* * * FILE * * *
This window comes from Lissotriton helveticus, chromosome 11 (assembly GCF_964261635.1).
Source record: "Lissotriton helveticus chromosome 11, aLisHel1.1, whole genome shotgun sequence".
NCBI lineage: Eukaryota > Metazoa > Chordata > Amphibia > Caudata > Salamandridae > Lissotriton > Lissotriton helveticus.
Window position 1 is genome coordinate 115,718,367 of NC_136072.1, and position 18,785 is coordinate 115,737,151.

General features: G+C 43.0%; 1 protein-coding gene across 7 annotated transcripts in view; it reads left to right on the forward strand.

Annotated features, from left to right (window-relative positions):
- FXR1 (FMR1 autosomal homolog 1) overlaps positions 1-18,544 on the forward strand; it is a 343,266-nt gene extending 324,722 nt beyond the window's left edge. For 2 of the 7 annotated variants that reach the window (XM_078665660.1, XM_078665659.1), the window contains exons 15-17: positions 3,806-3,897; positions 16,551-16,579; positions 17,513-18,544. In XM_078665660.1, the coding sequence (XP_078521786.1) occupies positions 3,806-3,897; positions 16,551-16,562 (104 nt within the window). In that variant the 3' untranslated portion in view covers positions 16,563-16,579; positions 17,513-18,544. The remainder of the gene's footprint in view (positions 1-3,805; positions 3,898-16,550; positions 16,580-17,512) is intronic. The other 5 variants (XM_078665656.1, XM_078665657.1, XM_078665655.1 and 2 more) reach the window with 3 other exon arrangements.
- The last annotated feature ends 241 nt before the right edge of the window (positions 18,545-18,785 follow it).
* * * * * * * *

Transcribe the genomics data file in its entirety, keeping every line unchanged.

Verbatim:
This window comes from Lissotriton helveticus, chromosome 11 (assembly GCF_964261635.1).
Source record: "Lissotriton helveticus chromosome 11, aLisHel1.1, whole genome shotgun sequence".
NCBI lineage: Eukaryota > Metazoa > Chordata > Amphibia > Caudata > Salamandridae > Lissotriton > Lissotriton helveticus.
Window position 1 is genome coordinate 115,718,367 of NC_136072.1, and position 18,785 is coordinate 115,737,151.

General features: G+C 43.0%; 1 protein-coding gene across 7 annotated transcripts in view; it reads left to right on the forward strand.

Annotated features, from left to right (window-relative positions):
- FXR1 (FMR1 autosomal homolog 1) overlaps positions 1-18,544 on the forward strand; it is a 343,266-nt gene extending 324,722 nt beyond the window's left edge. For 2 of the 7 annotated variants that reach the window (XM_078665660.1, XM_078665659.1), the window contains exons 15-17: positions 3,806-3,897; positions 16,551-16,579; positions 17,513-18,544. In XM_078665660.1, the coding sequence (XP_078521786.1) occupies positions 3,806-3,897; positions 16,551-16,562 (104 nt within the window). In that variant the 3' untranslated portion in view covers positions 16,563-16,579; positions 17,513-18,544. The remainder of the gene's footprint in view (positions 1-3,805; positions 3,898-16,550; positions 16,580-17,512) is intronic. The other 5 variants (XM_078665656.1, XM_078665657.1, XM_078665655.1 and 2 more) reach the window with 3 other exon arrangements.
- The last annotated feature ends 241 nt before the right edge of the window (positions 18,545-18,785 follow it).